With just a couple days to go, I am delighted to be welcoming our Faculty, Speakers and Delegates to what we hope will be a fascinating three days of Phlebology.
The study of venous diseases (Phlebology), used to be thought of as mainly “just varicose veins and thread veins”. However, over the last two to three decades, several new technologies and approaches have coalesced to making Phlebology a fascinating subject covering a huge number of different subjects and conditions.
One of the most important changes in the venous world has been the realisation that leg ulcers are often the result of curable venous disease, whether it be reflux, stasis or obstruction. A subject we’ll cover in depth during Wednesday 14th March.
We’ll be discussing the apparent disconnect between those providing diagnostic and treatment services for venous disease and those treating leg ulcers, plus how patients who could be cured are not receiving this treatment. Of course there are some patients who are not curable with endovenous surgery, and these require the expert nursing care that specialist ulcer nurses provide for example the Lindsay Leg Clubs founded by Ellie Lindsay OBE who will also be presenting at this meeting.
Advances in Venous Duplex Ultrasonography allowed us to understand venous flows and took us away from venography and other static imaging techniques. We learnt that we could not rely on diameter of veins but had to look at the flows. Now we are having to reapply that learning to pelvic varicose veins and pelvic vein reflux. On Thursday 15th March, we’ll be sharing this learning and the gold standards for diagnosis and treatment.
On Friday 16th March, we’ll be looking into the latest techniques for venous surgery for best patient results. We’ll be discussing how endovenous ablations have been revolutionary and now techniques not requiring tumescence such as MOCA and glue have transformed superficial venous surgery. We’ll discuss how Foam sclerotherapy continues to split opinion on if it’s the solution to superficial venous problems or if it should be used in conjunction with endovenous surgery.
In the main auditorium keynote lectures and live cases showing transvaginal duplex ultrasonography and leg vein duplex ultrasonography, endovenous thermal ablation, pelvic vein embolisation under local anaesthetic, TRLOP closure of perforators including the hedgehog technique for recurrent varicose veins and non-tumescent procedures, will all be shown live. Delegates will be able to ask questions throughout the procedure to get tricks and tips from the experts performing the procedures.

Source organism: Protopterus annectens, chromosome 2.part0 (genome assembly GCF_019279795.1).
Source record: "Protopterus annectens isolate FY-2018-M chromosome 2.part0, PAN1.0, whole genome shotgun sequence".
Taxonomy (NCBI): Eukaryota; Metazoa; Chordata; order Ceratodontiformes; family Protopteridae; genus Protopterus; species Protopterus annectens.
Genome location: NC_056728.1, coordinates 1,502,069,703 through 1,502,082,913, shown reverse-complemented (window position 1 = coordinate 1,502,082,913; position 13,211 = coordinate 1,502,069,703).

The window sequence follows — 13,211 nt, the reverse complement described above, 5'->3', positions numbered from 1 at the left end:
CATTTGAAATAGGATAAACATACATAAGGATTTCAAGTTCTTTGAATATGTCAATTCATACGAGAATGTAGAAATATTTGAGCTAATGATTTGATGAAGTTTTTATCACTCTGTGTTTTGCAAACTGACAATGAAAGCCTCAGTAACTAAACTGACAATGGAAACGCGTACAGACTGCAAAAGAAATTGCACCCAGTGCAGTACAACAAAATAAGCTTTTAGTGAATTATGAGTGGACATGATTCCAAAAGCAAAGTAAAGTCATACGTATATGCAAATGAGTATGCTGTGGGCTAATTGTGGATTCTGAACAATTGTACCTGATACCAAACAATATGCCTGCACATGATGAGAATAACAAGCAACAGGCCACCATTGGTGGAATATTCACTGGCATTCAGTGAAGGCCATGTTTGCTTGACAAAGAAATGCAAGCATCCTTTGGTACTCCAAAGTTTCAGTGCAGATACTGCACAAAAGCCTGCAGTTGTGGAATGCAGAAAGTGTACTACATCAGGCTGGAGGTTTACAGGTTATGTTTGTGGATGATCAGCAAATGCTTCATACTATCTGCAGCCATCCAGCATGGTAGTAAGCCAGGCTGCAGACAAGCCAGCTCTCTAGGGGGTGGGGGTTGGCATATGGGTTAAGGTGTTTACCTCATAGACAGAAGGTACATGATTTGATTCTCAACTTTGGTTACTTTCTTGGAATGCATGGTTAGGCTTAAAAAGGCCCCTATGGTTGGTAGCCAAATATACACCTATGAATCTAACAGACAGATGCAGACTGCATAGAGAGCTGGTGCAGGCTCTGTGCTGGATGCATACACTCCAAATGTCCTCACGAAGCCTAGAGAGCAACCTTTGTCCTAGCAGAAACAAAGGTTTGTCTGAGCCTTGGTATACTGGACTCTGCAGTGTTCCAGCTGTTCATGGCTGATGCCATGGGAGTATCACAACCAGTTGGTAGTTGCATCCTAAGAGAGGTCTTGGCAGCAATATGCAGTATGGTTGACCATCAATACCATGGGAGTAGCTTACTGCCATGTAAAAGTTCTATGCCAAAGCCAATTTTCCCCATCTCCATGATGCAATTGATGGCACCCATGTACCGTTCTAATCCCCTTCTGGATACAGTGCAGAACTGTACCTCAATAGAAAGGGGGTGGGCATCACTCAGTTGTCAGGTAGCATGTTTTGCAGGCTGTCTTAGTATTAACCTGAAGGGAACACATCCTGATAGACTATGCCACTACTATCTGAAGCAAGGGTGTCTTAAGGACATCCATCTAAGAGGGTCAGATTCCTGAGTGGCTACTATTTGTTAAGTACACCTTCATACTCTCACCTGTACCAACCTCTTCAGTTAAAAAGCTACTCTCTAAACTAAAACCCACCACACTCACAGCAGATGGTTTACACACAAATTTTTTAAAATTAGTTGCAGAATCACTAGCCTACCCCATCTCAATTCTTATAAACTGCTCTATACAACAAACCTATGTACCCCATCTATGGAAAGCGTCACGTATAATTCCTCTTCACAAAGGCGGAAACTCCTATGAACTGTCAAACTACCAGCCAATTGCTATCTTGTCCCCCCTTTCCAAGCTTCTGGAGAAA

In satellite rooms, specialist nurses, doctors and scientists involved in the understanding and treatment of patients with leg ulcers will have sessions involving the diagnosis and treatment of patients, how to assess patients with leg ulcers fully and what options patients should be given for the best possible treatment. The sessions will be led by our guest of honour, Ellie Lindsay OBE, president of the Lindsay Leg Clubs and leading light in the world of leg ulcers combining both the nursing conservative approach and the surgical treatment approach for the benefit of patients.
Also in other satellite rooms, those interested in the science of how different endovenous techniques actually work at the cellular and tissue level will be discussed, including basic science relating to laser, radiofrequency, sclerotherapy, MOCA as well as other basic science subjects such as haemodynamics and how the microcirculation actually works. Although these are often overlooked by those involved in treating patients, it is only by the understanding of these basic scientific knowledge that we can keep developing our treatments for patients to give them the best possible results.
Throughout the meeting, world experts in Phlebology will be available for Q&A sessions so that Delegates can ask questions, allowing them to get the most out of their visit to the College of Phlebology International Veins Meeting. Questions can be asked in an open forum or, if delegates have questions that they wish to ask privately, individual Q&A sessions can be arranged either formally or informally through the downloadable online App from Crowd Compass Attendee Hub.
The College of Phlebology International Veins Meeting should provide practical information for everyone involved in diagnosing and treating patients with venous conditions. Whether these be varicose veins, thread veins, pelvic congestion syndrome, venous leg ulcers or indeed practitioners treating aesthetic veins of the face, arms, hands, breasts or elsewhere on the body.
I’m looking forward to welcoming you and will be delighted to talk to, or answer questions from any Delegate.